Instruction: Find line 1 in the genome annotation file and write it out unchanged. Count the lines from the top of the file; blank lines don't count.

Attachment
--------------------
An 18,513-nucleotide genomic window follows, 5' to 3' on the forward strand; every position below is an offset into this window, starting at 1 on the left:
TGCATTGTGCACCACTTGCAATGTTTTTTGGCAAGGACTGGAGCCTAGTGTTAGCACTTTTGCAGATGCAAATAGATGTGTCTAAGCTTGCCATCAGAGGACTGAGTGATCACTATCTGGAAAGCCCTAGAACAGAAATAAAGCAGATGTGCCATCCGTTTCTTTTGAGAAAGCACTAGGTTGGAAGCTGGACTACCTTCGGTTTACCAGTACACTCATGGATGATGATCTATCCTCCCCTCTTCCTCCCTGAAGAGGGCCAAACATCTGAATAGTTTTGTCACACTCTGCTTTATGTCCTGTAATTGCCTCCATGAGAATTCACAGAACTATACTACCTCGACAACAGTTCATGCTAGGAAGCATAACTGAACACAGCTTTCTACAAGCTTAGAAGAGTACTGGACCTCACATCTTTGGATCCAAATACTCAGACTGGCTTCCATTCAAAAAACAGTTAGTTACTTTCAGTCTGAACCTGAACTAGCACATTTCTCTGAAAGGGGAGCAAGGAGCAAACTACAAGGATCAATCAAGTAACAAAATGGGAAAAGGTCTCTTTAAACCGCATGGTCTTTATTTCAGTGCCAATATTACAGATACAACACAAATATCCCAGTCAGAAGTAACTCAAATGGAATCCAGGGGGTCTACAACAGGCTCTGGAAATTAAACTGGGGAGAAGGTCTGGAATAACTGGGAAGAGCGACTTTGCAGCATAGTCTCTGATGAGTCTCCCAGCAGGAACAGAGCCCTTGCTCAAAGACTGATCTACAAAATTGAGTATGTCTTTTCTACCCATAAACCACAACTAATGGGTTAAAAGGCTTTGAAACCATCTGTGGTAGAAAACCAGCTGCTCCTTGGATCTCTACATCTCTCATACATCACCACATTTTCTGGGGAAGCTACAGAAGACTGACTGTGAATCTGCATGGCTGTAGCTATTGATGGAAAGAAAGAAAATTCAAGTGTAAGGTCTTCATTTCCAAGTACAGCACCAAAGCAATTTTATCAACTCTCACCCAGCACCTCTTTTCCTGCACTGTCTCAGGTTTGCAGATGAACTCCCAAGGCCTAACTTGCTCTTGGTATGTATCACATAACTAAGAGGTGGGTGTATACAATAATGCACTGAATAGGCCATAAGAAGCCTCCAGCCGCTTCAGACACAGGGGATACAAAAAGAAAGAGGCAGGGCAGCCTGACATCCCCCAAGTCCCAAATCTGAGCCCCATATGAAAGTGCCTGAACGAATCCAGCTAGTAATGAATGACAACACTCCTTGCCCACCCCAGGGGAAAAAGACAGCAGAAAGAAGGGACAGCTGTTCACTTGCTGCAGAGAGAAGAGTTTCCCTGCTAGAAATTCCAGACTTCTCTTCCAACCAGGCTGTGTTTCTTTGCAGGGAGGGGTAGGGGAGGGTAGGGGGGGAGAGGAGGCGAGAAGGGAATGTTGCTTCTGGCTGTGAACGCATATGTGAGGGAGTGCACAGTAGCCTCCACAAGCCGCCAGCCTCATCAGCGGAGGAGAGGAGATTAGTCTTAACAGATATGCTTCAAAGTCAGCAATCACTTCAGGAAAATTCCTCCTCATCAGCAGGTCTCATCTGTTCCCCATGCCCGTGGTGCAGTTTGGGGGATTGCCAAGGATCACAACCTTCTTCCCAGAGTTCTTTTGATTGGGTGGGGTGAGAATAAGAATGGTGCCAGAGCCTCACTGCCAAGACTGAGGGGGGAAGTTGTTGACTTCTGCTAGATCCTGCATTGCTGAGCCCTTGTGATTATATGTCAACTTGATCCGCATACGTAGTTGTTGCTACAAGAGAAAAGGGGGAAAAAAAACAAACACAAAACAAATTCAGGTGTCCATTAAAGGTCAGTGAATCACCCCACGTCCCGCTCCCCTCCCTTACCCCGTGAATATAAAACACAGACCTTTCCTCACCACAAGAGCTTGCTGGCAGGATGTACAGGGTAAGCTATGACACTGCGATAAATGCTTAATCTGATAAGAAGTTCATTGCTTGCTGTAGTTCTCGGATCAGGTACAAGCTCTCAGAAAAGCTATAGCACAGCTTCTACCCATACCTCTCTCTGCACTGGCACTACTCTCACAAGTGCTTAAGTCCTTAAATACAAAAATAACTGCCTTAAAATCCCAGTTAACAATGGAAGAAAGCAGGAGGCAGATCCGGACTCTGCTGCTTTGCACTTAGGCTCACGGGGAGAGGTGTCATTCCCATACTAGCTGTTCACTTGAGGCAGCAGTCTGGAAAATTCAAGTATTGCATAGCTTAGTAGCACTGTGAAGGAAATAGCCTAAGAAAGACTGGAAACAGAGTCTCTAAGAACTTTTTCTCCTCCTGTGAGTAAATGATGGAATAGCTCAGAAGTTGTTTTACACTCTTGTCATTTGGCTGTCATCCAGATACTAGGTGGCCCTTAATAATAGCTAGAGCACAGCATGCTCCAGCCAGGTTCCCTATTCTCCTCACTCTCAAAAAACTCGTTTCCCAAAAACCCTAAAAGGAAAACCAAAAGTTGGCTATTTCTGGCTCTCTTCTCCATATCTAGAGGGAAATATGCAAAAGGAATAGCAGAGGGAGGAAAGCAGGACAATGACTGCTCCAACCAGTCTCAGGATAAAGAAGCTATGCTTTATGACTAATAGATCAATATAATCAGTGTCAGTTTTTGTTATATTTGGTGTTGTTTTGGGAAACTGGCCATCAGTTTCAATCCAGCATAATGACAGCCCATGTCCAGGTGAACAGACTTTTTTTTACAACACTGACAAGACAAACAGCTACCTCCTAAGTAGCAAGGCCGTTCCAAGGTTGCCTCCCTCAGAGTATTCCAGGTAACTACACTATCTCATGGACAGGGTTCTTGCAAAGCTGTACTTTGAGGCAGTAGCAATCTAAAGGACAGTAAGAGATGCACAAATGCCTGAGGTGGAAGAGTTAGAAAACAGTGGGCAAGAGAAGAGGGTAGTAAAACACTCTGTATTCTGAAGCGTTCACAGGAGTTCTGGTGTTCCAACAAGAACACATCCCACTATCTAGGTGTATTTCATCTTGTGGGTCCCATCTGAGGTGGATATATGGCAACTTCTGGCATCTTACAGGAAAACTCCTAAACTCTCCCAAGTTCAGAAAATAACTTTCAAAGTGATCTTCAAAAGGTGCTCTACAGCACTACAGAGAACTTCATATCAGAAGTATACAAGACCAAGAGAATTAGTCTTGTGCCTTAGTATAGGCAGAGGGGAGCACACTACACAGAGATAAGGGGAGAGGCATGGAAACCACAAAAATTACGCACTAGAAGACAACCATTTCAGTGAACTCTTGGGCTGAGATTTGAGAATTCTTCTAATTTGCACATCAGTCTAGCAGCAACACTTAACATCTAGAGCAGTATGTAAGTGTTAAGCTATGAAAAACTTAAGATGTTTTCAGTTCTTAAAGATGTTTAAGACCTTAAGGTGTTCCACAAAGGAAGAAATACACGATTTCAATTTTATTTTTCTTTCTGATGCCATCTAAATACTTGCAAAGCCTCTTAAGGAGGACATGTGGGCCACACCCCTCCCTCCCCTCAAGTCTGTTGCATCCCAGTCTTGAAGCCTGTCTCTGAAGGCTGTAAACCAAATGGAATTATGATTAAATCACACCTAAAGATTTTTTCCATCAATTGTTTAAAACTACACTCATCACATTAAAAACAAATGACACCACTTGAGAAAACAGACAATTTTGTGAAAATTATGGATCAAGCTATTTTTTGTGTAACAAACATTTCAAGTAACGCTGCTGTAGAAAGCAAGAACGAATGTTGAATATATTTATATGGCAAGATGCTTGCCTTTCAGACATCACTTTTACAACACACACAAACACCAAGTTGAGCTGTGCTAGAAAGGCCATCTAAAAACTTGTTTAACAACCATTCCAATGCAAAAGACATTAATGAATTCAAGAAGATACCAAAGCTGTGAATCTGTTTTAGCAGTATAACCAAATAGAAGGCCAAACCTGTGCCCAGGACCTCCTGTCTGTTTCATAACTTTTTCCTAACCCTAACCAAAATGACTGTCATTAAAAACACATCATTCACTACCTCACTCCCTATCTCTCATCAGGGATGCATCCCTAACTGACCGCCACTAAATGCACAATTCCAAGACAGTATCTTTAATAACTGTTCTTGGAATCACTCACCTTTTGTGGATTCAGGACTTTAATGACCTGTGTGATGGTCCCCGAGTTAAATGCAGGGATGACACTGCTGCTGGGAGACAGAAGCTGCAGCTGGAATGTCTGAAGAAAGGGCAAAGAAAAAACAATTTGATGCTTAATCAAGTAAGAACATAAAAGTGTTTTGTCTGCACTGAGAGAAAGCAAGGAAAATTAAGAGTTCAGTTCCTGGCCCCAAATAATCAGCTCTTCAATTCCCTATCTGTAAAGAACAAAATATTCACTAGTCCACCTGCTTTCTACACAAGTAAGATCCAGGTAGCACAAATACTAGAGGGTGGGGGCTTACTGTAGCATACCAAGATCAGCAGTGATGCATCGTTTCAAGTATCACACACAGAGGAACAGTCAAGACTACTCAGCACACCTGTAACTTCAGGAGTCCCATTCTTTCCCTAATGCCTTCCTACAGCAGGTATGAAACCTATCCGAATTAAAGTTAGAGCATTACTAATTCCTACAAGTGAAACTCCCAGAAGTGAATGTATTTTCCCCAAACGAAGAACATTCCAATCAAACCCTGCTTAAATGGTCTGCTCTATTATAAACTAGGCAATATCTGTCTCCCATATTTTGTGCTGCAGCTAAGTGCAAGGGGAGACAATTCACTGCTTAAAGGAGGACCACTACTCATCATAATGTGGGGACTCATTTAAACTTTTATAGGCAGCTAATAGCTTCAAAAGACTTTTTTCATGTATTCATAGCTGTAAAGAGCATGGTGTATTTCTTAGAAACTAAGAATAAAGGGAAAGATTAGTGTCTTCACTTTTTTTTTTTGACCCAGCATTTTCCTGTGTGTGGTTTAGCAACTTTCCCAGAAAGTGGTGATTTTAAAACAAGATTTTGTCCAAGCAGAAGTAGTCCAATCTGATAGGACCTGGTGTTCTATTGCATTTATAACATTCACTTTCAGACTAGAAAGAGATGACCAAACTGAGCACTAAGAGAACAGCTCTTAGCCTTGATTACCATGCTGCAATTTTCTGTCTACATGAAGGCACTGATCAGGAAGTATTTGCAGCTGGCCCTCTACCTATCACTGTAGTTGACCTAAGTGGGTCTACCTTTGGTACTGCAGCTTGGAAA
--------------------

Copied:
An 18,513-nucleotide genomic window follows, 5' to 3' on the forward strand; every position below is an offset into this window, starting at 1 on the left: